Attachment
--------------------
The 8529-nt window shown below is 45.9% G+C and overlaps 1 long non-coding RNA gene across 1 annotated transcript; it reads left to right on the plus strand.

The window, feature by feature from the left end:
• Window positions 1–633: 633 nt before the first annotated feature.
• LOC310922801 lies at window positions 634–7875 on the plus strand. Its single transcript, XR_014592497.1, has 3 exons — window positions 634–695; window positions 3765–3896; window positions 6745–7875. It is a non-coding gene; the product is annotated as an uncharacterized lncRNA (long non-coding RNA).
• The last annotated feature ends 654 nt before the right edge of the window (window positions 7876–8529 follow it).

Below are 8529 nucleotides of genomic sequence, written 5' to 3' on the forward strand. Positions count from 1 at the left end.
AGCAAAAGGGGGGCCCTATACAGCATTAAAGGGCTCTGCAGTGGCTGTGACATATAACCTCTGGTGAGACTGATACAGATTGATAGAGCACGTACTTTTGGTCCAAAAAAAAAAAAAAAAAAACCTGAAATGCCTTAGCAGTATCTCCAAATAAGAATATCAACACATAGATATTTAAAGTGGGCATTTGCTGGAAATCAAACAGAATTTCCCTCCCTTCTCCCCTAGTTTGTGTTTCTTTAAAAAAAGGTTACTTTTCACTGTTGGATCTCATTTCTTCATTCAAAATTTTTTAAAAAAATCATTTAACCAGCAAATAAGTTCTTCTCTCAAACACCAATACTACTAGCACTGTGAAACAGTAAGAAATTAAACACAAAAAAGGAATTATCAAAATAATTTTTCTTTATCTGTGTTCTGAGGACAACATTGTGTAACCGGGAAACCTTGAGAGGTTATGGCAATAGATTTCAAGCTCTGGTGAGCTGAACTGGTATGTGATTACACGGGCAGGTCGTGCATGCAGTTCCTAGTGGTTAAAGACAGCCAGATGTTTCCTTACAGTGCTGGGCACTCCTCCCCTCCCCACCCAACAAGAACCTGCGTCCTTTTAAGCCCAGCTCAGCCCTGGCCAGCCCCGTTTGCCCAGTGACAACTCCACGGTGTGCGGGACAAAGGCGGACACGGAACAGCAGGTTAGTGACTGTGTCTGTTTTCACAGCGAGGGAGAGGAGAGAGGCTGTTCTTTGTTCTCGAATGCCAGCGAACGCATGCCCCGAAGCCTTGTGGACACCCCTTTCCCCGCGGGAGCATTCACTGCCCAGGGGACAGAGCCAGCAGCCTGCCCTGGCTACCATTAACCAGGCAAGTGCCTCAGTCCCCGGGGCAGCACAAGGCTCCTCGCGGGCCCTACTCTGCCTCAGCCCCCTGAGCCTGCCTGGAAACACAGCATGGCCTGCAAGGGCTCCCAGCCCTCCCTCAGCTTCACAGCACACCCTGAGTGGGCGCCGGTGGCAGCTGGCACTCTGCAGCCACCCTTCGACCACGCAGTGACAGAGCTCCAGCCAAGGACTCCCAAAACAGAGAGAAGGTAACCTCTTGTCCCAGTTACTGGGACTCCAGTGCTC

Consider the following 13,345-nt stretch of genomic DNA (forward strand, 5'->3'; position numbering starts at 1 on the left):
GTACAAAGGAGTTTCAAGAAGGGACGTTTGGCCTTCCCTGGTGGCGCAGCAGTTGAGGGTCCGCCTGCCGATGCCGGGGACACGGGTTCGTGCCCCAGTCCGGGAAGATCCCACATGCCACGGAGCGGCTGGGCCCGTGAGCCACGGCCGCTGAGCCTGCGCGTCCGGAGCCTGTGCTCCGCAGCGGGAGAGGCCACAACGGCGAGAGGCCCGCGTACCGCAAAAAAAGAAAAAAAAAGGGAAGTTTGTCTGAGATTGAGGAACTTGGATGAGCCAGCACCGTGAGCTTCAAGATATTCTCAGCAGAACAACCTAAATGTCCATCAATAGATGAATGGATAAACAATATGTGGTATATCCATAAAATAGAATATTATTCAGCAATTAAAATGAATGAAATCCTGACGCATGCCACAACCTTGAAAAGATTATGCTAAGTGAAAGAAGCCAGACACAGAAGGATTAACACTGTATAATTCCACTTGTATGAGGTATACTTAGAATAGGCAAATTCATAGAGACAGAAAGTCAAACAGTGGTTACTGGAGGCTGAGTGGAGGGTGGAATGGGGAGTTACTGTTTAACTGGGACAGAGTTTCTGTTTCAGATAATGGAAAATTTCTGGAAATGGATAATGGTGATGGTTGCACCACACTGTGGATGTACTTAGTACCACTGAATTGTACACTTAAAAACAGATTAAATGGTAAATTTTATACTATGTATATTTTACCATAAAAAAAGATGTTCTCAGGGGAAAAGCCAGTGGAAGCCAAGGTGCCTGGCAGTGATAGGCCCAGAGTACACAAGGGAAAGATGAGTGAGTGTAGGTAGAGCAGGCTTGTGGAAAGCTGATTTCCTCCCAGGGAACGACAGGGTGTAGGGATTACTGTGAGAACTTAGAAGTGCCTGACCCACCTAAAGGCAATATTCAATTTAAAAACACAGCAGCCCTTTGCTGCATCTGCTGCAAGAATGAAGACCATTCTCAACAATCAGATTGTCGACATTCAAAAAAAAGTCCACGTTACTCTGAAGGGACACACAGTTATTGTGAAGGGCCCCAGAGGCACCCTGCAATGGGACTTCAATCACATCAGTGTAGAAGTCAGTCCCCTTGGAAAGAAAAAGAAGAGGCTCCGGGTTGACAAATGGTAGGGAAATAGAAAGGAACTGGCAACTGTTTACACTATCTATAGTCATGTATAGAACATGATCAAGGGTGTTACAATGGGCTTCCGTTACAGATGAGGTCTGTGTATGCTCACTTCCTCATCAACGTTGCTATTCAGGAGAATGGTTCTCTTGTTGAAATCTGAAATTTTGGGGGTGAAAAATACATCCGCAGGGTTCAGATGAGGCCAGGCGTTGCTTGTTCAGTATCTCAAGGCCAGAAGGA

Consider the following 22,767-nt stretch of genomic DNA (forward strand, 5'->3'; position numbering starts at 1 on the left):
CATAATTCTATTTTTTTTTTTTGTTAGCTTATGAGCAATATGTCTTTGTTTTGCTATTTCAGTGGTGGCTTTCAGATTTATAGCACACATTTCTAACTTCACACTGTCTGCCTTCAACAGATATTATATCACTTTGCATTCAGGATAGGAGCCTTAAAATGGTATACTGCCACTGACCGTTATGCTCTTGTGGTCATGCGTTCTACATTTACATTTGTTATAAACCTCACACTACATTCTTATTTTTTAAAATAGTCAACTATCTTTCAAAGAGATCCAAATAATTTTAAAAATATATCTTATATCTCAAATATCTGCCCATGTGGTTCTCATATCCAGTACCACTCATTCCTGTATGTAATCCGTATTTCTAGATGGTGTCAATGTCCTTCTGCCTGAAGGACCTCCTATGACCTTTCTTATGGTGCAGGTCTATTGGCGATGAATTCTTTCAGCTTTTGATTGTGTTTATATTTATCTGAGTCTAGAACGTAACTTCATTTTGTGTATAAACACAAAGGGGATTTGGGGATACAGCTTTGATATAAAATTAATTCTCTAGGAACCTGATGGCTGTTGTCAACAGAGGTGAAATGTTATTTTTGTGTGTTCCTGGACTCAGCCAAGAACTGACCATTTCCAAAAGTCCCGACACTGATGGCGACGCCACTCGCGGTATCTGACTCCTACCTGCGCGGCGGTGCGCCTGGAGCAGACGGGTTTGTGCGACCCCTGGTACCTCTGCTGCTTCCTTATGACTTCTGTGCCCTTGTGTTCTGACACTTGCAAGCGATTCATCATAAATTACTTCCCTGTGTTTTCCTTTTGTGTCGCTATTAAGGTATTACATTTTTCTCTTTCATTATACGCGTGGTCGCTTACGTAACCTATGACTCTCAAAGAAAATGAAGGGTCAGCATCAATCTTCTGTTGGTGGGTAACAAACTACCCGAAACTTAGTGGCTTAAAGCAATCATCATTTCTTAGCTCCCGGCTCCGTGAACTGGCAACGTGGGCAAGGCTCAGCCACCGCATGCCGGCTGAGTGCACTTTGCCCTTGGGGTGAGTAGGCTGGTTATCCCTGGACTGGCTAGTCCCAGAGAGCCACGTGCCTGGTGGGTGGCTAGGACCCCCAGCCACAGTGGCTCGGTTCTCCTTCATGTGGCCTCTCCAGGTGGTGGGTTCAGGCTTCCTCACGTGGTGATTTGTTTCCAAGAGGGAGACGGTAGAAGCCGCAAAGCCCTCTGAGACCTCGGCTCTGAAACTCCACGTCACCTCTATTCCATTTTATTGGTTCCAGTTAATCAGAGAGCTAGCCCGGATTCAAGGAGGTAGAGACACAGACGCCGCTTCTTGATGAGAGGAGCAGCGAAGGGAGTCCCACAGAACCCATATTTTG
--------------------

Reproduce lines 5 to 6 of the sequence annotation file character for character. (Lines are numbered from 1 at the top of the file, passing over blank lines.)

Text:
• The last annotated feature ends 654 nt before the right edge of the window (window positions 7876–8529 follow it).

Below are 8529 nucleotides of genomic sequence, written 5' to 3' on the forward strand. Positions count from 1 at the left end.